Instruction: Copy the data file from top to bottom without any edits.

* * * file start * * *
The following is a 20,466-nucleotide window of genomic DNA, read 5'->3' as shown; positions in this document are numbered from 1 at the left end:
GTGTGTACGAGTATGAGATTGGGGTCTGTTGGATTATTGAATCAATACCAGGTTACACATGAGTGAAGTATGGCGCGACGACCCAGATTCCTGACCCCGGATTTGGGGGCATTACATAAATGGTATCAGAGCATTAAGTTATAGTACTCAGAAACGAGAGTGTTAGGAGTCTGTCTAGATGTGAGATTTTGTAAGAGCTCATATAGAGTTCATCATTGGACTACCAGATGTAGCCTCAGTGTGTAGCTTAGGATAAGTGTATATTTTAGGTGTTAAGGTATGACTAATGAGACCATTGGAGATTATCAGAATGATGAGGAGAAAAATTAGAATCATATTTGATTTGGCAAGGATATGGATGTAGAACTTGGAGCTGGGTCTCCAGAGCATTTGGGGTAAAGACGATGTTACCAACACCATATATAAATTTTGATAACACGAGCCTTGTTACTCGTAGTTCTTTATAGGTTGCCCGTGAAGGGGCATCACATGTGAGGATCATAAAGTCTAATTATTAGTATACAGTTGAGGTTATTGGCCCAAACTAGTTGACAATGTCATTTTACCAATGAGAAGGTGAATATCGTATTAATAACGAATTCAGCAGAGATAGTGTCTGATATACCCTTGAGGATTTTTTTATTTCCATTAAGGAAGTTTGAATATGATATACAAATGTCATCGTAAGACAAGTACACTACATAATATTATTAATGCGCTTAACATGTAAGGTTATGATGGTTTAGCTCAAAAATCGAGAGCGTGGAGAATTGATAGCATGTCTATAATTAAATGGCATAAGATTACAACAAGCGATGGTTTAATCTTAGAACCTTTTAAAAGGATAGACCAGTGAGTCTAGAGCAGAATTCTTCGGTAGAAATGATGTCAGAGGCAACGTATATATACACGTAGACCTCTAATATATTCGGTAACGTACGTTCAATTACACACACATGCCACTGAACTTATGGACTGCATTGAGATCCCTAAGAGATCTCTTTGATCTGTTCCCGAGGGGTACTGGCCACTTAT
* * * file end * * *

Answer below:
The following is a 20,466-nucleotide window of genomic DNA, read 5'->3' as shown; positions in this document are numbered from 1 at the left end:
GTGTGTACGAGTATGAGATTGGGGTCTGTTGGATTATTGAATCAATACCAGGTTACACATGAGTGAAGTATGGCGCGACGACCCAGATTCCTGACCCCGGATTTGGGGGCATTACATAAATGGTATCAGAGCATTAAGTTATAGTACTCAGAAACGAGAGTGTTAGGAGTCTGTCTAGATGTGAGATTTTGTAAGAGCTCATATAGAGTTCATCATTGGACTACCAGATGTAGCCTCAGTGTGTAGCTTAGGATAAGTGTATATTTTAGGTGTTAAGGTATGACTAATGAGACCATTGGAGATTATCAGAATGATGAGGAGAAAAATTAGAATCATATTTGATTTGGCAAGGATATGGATGTAGAACTTGGAGCTGGGTCTCCAGAGCATTTGGGGTAAAGACGATGTTACCAACACCATATATAAATTTTGATAACACGAGCCTTGTTACTCGTAGTTCTTTATAGGTTGCCCGTGAAGGGGCATCACATGTGAGGATCATAAAGTCTAATTATTAGTATACAGTTGAGGTTATTGGCCCAAACTAGTTGACAATGTCATTTTACCAATGAGAAGGTGAATATCGTATTAATAACGAATTCAGCAGAGATAGTGTCTGATATACCCTTGAGGATTTTTTTATTTCCATTAAGGAAGTTTGAATATGATATACAAATGTCATCGTAAGACAAGTACACTACATAATATTATTAATGCGCTTAACATGTAAGGTTATGATGGTTTAGCTCAAAAATCGAGAGCGTGGAGAATTGATAGCATGTCTATAATTAAATGGCATAAGATTACAACAAGCGATGGTTTAATCTTAGAACCTTTTAAAAGGATAGACCAGTGAGTCTAGAGCAGAATTCTTCGGTAGAAATGATGTCAGAGGCAACGTATATATACACGTAGACCTCTAATATATTCGGTAACGTACGTTCAATTACACACACATGCCACTGAACTTATGGACTGCATTGAGATCCCTAAGAGATCTCTTTGATCTGTTCCCGAGGGGTACTGGCCACTTAT